Long story short... the end of R-22 is inevitable so its on you to decide whether to embrace the change now or wait it out as long as possible. The old phrase "If it ain't broke, don't fix it" may be what most of you are thinking as you read through this. But being prepared for what is to come with definitely make it easier when that time comes, because it will. I for one still use a system on R-22 and have needed to charge it a couple times (~$300 both times just in material costs for my 3 ton unit) which could have went towards a down payment on a new unit so its something I battle myself.


The temperatures are beginning to climb and A/C season is in the near future. While not everyone gets a professional tune up on their cooling system each year, for those of you that do, it may be wiser to put that tune up fee towards a new cooling unit. Or at the very least start planning on saving for a new unit as they arent the cheapest thing.


R-22, also known as Freon, is expected to be completely phased out by the year 2020. Studies have found the effects of R-22 to be negative and quite harmful to our ozone layer, you know, that thing standing between us and the sun's might. So you can hang onto your current system the way it is set up at this moment or choose to move on from R-22 to an approved refrigerant such as R-410a. But dont fear, the R-410a refrigerant excels in many ways compared to R-22. Other than simply being better on the ozone, it has a lower critical temperature, better performance in temperatures over 90 degree F, and removes more of the moisture and humidity.


After January 1, 2020, R-22 will be illegal to produce in the U.S. and all manufacturing or importing with come to a halt. Not to confuse anyone, this doesnt mean it will be illegal to continue operating a unit already operating with R-22, just that we wont be getting any more of it in the US; thus the supply will only go down. That means its going to cost you an arm and a leg if you need to recharge your system. Simple economics tells us that the price is going to continue to rise. Back in 2010, the EPA banned the use of R-22 in new A/C and Heat Pump equipment. This has caused a significant decrease in the supply of R-22 and when supply or availability declines the scarcity principle kicks in which raise the price. Unfortunately, when something is banned and supply is sure to be depleting with no return... dont expect to see the prices come down with it.



Dont want to buy a completely new unit just to switch from R-22?


Maybe you have a really nice unit that is performing just fine and you dont want to purchase a new unit just because of the R-22. Dont assume refrigerant is interchangeable in the same system like using E89 in a vehicle that only requires E87. R-22 built units are not compatable with R-410a refrigerant or any other type so please do not call a tech to switch it over and then become upset when you find out you need to change things to make it work. They all operate under different pressures that the components of your unit would not support for long. You can opt to change the lines and some of the parts to support an approved refrigerant.  So now you are able to keep your unit, save on the cost of buying new, and your refrigerant is compliant with the EPA. Only thing to consider is that the unit was originally intended and built to run off of R-22 so changing it may decrease the efficiency of the unit. A decrease in efficiency means higher utility bills, therefore the cost of switching out the parts may not be the best when looking at the long term picture.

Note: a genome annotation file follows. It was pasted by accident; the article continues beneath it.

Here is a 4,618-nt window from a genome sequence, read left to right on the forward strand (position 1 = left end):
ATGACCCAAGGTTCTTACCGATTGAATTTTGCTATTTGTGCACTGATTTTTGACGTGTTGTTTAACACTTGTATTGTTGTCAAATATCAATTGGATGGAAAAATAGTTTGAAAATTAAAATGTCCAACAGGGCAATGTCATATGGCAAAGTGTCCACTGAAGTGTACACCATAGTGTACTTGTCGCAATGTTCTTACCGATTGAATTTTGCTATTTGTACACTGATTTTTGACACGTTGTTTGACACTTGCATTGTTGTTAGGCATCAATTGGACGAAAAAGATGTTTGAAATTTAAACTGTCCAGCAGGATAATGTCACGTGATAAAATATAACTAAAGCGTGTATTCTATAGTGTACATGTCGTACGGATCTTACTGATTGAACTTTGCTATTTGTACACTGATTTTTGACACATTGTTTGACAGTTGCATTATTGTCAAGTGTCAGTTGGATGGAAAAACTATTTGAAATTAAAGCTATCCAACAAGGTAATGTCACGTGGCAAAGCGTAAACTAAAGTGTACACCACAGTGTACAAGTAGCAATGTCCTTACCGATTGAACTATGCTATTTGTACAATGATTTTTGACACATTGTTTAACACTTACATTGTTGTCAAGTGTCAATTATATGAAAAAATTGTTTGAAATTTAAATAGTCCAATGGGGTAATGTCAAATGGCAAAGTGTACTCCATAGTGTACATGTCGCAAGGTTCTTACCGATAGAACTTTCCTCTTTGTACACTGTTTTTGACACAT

If you do have an older unit, it might be scary to think of the thousands of dollars it will cost to replace with a new unit but if you really think about it... Thats a new unit, under warranty, running an approved refrigerant that is more efficient and delivers less wear on the unit. Your old unit is out of warranty, most likely not as efficient as the new units, and each time you pay for service your money is going to something that is on its last leg when it could have went towards your new unit. Im a big advocate of being proactive instead of reactive and my savings is about their for a new unit, just praying I dont get another leak or worse before then.


For the price conscious homeowners, its also important to note that switching from R-22 to an approved refrigerant may qualify you for a rebate. Like most things that are set to phase out at a future date, the government likes to incentivize people to buy early. So you could end up saving big now opposed to paying full price later; either way your system is going to need to be replaced eventually. Once R-22 has been phased out and the only units on the market are environmentally friendly, the rebates will more than likely go away as there is no reason to incentize any longer. At least thats the rebate life cycle I've seen for products in any industry. Just another item to consider and make sure to ask if your area is offering rebates.


So the choice is yours:

  1. Continue running your system with R-22 until it begins leaking or breaks down all together, then upgrade
  2. Change out the internals on your current system so that it can use an approved refrigerant
  3. Replace your system all together


So the next time you have a leak and need to recharge your unit with R-22, ask your tech to go over some options to switch over to a refrigerant that isnt going to be banned anytime soon. This is a simple consultation that shouldnt cost you anything to gain some added knowledge, so you have nothing to lose. I started with a phrase, so I have to end with a phrase... "It never hurts to ask".